One of the major catalysts for the rise of mobile-first web design was the announcement from Eric Schmidt, the former CEO of Google. On the Mobile World Congress in 2010, he announced that Google was going to be taking the mobile-first web design approach from now on, going so far as to say “I think it’s now the joint project of all of us to make mobile the answer to pretty much everything” and that designers should follow the “mobile first” rule in product design (source).
Slowly, Google started executing their “Mobile First” algorithm into its search engines in March 2018. As a result, websites that load faster and perform better across mobile, tablet and desktop devices, rank higher in Google’s search. It’s a change that makes it vitally important to have the best performing websites on ALL devices across EVERY niche.
Most mobile sites are constructed for desktop first, then the elements of the website are manipulated to fit smaller screens last. This is what we all know as mobile-responsive or mobile-friendly site design. This approach to building a site that’s mobile friendly or responsive causes all sorts of problems.
Things that are in one place on your computer screen are in totally different places on your cell phone. Then you spend a lot of time going back and forth, reshaping your main site to make sure it works on mobile. It’s completely frustrating and a huge waste of time. If you’ve ever built a website before, you know exactly what I mean. What’s worse and has a larger effect, is you’re compromising the performance of your website!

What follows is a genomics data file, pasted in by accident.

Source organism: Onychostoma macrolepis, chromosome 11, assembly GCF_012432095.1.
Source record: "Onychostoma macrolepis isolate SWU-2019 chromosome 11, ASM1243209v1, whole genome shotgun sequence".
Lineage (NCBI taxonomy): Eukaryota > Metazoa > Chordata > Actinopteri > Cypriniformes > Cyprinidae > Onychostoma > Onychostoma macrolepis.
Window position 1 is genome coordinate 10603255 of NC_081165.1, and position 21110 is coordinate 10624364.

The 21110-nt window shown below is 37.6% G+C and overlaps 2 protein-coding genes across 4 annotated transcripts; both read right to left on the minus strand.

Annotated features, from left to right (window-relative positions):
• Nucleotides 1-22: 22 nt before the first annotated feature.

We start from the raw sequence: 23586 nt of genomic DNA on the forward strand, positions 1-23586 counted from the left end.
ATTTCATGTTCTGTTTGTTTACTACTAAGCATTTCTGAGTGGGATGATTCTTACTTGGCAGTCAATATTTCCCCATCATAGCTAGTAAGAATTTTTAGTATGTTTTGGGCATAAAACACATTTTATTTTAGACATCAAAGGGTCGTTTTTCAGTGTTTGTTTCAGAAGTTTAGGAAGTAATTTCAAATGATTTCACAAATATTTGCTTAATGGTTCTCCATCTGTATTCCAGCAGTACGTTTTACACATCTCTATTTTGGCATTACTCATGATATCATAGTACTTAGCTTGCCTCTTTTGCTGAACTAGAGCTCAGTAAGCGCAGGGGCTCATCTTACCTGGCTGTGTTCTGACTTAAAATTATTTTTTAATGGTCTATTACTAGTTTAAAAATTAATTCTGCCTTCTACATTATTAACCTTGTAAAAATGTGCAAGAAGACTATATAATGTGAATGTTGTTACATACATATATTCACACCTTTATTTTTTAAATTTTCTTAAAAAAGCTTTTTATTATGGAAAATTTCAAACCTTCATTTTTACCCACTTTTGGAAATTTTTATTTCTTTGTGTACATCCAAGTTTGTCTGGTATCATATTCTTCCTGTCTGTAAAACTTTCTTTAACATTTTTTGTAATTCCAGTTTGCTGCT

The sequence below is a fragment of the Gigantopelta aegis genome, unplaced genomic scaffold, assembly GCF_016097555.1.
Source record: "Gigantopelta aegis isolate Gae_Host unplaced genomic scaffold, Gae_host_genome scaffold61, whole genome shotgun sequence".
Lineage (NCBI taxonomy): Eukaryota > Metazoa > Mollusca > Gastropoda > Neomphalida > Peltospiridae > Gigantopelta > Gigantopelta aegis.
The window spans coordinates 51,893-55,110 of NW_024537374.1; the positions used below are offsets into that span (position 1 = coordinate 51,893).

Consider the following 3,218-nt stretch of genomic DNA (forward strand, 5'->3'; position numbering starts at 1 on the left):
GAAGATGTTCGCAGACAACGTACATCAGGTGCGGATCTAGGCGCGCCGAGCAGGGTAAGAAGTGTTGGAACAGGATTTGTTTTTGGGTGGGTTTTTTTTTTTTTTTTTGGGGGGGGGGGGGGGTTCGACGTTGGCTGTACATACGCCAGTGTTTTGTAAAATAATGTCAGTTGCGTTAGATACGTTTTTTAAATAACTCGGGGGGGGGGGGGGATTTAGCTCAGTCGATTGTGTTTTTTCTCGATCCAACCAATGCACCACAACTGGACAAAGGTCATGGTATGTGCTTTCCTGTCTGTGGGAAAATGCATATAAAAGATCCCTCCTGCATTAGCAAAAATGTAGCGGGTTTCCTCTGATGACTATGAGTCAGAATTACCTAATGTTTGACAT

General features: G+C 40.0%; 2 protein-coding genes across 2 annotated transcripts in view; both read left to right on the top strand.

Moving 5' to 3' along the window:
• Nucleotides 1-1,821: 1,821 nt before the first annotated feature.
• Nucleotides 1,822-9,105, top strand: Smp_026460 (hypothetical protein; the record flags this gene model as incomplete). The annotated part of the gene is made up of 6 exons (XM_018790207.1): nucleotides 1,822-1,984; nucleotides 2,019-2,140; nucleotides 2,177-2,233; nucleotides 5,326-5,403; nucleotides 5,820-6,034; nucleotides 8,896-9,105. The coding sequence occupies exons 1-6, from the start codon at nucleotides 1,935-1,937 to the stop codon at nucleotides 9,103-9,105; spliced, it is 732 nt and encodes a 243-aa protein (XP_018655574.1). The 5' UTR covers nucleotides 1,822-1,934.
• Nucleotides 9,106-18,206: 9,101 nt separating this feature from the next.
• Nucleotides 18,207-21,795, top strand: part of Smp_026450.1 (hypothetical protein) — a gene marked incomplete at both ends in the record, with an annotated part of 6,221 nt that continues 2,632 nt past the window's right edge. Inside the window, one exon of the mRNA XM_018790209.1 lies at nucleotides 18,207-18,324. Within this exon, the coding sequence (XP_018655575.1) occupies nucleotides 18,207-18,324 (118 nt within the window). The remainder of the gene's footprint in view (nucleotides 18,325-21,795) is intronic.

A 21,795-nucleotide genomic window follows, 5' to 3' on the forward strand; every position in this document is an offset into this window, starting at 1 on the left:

The growing importance of mobile designs has contributed to many top designers following a “Mobile-First” strategy with their designs.
Mobile-first web design is an independent technical approach to building websites. Instead of building a site for the screens of larger devices primarily, the technique suggests that you put a smaller smartphone screen in the heart of your web development strategy.
This allows you to focus on the essentials mainly, bringing the primary focus on the design elements and pieces of content that bear the major importance for your brand and your audience.
When a user accesses mobile-first web pages, additional layers of content are added further. This makes your site well thought-out and content-centric. (source)
“Mobile first”, as the name suggests, means that you start the product design from the mobile end which has more restrictions, then expand its features to create a tablet or desktop version.
Therefore, if you take the mobile end product design as a starting point, under the restrictions like bandwidth, screen size and so on, you, being the designer, will naturally seize the key points of your product, and create a lean and neat product with prioritized features.
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